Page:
We think it is about the rules, that we must do this or that for God to love us. We must stop our wicked ways to come into His presence. But the only thing that God requires of us is trust in Him. We get it backwards thinking that we must do all the right things for Him to love us, but really it is our love for Him that compels us to act. Trust God first, love God first, and you will seek to see Him, know Him, learn how to love Him. Counting His gifts? Seeing all the ways He has given to you? It opens your eyes to all the awesome in your life, but better than that, it opens your eyes to everywhere God is and all the ways He is seeking you.

"God makes love with grace upon grace, every moment a making of His love for us. And He invites the turning over of the hand, the opening and saying the Yes with thanks... Love bestows upon the Beloved gifts, the Beloved gives thanks for those gifts and enters into the mystical love union."

The rules kept me from God, annoyed me, frustrated me. I didn't want to paint myself up all pretty for some judgmental Man to look down His nose at me and nod His approval while I shuffled past. And then God showed Himself to me in radical, sacrificial love, a love that I knew no person would be capable of on their own, a Love that flowed through them from God. And I could see.

The rules were a roadblock for me, but God was pursuing me and they were no roadblock for Him. He knew my heart and showed Himself to me and I saw that He could not begin to care what broken, dirty road I had been on. He only cared... for me.

The parable of the prodigal son is so famous and so overused but only because it is so true. It is true of every believer who ever sat at God's feet. The son is pig-filthy and hopes for very little from his father, but his father could not begin to care how his son smelled, only that they could restore their relationship. This is you and God. And He is lavish in His coming-home celebrations.

"He chose me -- us! To be His bride! True, that's the intellectual premise of the Christian life, but only as the gifts are attended, not as ends but as means to gaze into the heart of God, does the premise become personal, God's choosing so utterly passionate. So utterly fulfilling."

All of us deeply desire communion with God, even if we are not immediately aware of it. It is that empty spot, that itch that nothing will quite scratch. And God is ever seeking to bring us that communion. Gift upon gift, they are meant to open our eyes to Him. We see the gifts and through them, see the Giver. And as you begin counting and find that you will never stop because the gifts keep flowing and raining down, then you know: this Giver loves. This Giver loves lavishly. This Giver loves beyond the rules and the regulations. This Giver desires our hearts, desires our trust, desires our love. That is what He wants from us; everything else follows from there.

Romans tells us we can know God loves us because "God shows his love for us in that while we were still sinners, Christ died for us." (Romans 5:8) That gift-beyond-all-gifts shows (note: present tense -- actively, right now, acts as evidence of) God's deep love for us. And this sacrifice was so monumental, why? "We also rejoice in God through our Lord Jesus Christ, through whom we have now received reconciliation." (Romans 5:11) Reconciliation. Reunited. Back together.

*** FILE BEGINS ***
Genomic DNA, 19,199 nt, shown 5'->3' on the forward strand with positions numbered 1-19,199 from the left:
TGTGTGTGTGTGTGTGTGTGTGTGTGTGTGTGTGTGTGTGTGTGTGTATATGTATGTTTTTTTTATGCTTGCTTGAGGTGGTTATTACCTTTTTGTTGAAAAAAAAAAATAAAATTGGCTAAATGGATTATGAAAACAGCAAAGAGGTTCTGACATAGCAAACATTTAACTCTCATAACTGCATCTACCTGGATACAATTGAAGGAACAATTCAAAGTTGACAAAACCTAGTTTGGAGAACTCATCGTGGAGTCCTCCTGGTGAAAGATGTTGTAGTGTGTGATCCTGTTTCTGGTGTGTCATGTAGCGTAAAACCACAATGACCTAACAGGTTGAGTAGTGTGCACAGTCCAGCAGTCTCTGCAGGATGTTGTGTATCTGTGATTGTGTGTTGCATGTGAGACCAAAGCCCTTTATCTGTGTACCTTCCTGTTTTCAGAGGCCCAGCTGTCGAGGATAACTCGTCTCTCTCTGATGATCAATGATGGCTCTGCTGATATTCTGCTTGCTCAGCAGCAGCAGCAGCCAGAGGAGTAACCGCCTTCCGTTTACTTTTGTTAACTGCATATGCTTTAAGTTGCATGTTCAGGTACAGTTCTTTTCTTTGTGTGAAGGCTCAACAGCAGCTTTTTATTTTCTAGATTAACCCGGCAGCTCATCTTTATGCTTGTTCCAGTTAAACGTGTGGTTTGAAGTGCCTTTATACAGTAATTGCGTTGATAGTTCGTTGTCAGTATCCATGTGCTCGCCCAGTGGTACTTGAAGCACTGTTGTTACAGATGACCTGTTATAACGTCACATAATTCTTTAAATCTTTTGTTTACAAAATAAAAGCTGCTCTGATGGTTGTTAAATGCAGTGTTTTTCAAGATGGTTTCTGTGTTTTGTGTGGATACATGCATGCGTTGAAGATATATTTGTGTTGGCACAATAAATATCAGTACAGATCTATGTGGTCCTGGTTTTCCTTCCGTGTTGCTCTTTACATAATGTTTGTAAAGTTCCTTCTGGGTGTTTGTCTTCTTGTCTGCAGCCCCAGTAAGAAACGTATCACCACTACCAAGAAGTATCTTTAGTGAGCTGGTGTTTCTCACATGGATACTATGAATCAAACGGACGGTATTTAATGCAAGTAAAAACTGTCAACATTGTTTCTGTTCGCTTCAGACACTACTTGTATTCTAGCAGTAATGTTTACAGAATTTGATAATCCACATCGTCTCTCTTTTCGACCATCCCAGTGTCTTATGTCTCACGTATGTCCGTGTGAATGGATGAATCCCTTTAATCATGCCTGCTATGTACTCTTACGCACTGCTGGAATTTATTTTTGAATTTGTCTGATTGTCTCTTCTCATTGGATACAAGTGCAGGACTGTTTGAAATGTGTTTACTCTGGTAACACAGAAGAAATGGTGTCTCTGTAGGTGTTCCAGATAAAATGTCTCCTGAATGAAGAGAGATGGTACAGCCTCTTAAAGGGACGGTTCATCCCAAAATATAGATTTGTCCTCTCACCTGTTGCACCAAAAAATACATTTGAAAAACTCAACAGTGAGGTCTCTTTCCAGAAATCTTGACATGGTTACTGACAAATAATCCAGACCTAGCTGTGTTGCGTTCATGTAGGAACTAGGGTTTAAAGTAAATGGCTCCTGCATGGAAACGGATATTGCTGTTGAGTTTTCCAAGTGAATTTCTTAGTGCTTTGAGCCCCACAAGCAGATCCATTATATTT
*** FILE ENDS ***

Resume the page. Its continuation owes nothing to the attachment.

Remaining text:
We know God loves us because He sacrificed His son to be with us. He didn't sacrifice His son on the condition that we get ourselves together. He didn't sacrifice His son to back us into the corner of obedience. He sacrificed His son to restore our relationship, to bring us back together, to show us His love and make it possible for us to see that Love, to come back into the union of love with Him. It's not about the rules; it's about God's Love for us, His great Love. All He requires of us is to open our eyes to that Love and trust Him.

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Tuesday, May 27, 2014

Receiving to Give

This is my tenth post in a series on Ann Voskamp's One Thousand Gifts. Each post will cover one of the eleven chapters of this book on seeing God and learning how to live fully... right where you are. Each post will be tagged 05/2014 and One Thousand Gifts. All quotes in italics are from the book.

Chapter 10: Empty to Fill

I suppose you could think of this counting gifts thing as a type of hoarding. Gathering up all the moments and scooping them in close to keep -- mine, mine, mine. But God didn't make it that way. The incredible thing about gifts from Him is that they are never only for you. The money He blesses you with, the joy He fills you with, the patience and gratitude and love and gentleness -- even the blessing of the sacrifice of Christ, it is yours, it is for you -- "This is my body, which is given for you" -- but it is not yours alone. Treasuring it, reflecting on it, keeping it close, it is a kind of joy hoarding, but it is also the kind of gift that fills you to overflowing. It is the kind of gift that will undo you so far that you cannot help but share. And suddenly the burden of your joy is to bring joy to others, to share the joy you know.

Chapter 10 is about giving.

"Eucharisteo is giving thanks for grace. But in the breaking and giving of bread, in the washing of feet, Jesus makes it clear that eucharisteo is, yes, more: it is giving grace away. Eucharisteo is the hand that opens to receive grace, then, with thanks, breaks the bread; that moves out into the larger circle of life and washes the feet of the world with that grace."